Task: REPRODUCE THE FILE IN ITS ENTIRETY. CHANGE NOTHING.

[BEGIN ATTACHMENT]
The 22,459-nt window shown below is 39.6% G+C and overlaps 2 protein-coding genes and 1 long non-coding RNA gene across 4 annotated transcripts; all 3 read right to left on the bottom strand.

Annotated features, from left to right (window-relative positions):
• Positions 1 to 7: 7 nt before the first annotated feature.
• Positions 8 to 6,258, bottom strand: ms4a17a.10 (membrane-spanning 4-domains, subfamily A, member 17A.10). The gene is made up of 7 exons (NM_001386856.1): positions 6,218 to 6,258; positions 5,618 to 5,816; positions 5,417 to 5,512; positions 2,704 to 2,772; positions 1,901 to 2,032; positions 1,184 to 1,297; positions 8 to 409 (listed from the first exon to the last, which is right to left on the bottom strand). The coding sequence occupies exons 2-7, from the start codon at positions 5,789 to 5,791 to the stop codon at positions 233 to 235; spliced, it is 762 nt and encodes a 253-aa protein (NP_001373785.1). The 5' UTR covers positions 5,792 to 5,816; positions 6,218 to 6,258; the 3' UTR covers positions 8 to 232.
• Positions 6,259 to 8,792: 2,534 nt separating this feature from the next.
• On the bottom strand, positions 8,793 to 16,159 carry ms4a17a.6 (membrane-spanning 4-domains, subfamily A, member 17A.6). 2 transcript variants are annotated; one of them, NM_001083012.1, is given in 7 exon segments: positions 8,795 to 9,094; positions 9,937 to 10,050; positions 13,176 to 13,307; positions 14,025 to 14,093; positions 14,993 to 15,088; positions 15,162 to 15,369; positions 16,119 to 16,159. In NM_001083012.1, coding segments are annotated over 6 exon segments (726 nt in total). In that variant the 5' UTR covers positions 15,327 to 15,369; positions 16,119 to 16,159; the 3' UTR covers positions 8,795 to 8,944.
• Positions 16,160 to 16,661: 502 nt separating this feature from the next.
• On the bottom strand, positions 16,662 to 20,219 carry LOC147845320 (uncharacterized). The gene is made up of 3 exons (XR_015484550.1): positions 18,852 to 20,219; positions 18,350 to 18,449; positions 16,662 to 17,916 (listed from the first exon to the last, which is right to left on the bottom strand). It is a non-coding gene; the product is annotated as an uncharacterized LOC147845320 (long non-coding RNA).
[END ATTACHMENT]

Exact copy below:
The 22,459-nt window shown below is 39.6% G+C and overlaps 2 protein-coding genes and 1 long non-coding RNA gene across 4 annotated transcripts; all 3 read right to left on the bottom strand.

Annotated features, from left to right (window-relative positions):
• Positions 1 to 7: 7 nt before the first annotated feature.
• Positions 8 to 6,258, bottom strand: ms4a17a.10 (membrane-spanning 4-domains, subfamily A, member 17A.10). The gene is made up of 7 exons (NM_001386856.1): positions 6,218 to 6,258; positions 5,618 to 5,816; positions 5,417 to 5,512; positions 2,704 to 2,772; positions 1,901 to 2,032; positions 1,184 to 1,297; positions 8 to 409 (listed from the first exon to the last, which is right to left on the bottom strand). The coding sequence occupies exons 2-7, from the start codon at positions 5,789 to 5,791 to the stop codon at positions 233 to 235; spliced, it is 762 nt and encodes a 253-aa protein (NP_001373785.1). The 5' UTR covers positions 5,792 to 5,816; positions 6,218 to 6,258; the 3' UTR covers positions 8 to 232.
• Positions 6,259 to 8,792: 2,534 nt separating this feature from the next.
• On the bottom strand, positions 8,793 to 16,159 carry ms4a17a.6 (membrane-spanning 4-domains, subfamily A, member 17A.6). 2 transcript variants are annotated; one of them, NM_001083012.1, is given in 7 exon segments: positions 8,795 to 9,094; positions 9,937 to 10,050; positions 13,176 to 13,307; positions 14,025 to 14,093; positions 14,993 to 15,088; positions 15,162 to 15,369; positions 16,119 to 16,159. In NM_001083012.1, coding segments are annotated over 6 exon segments (726 nt in total). In that variant the 5' UTR covers positions 15,327 to 15,369; positions 16,119 to 16,159; the 3' UTR covers positions 8,795 to 8,944.
• Positions 16,160 to 16,661: 502 nt separating this feature from the next.
• On the bottom strand, positions 16,662 to 20,219 carry LOC147845320 (uncharacterized). The gene is made up of 3 exons (XR_015484550.1): positions 18,852 to 20,219; positions 18,350 to 18,449; positions 16,662 to 17,916 (listed from the first exon to the last, which is right to left on the bottom strand). It is a non-coding gene; the product is annotated as an uncharacterized LOC147845320 (long non-coding RNA).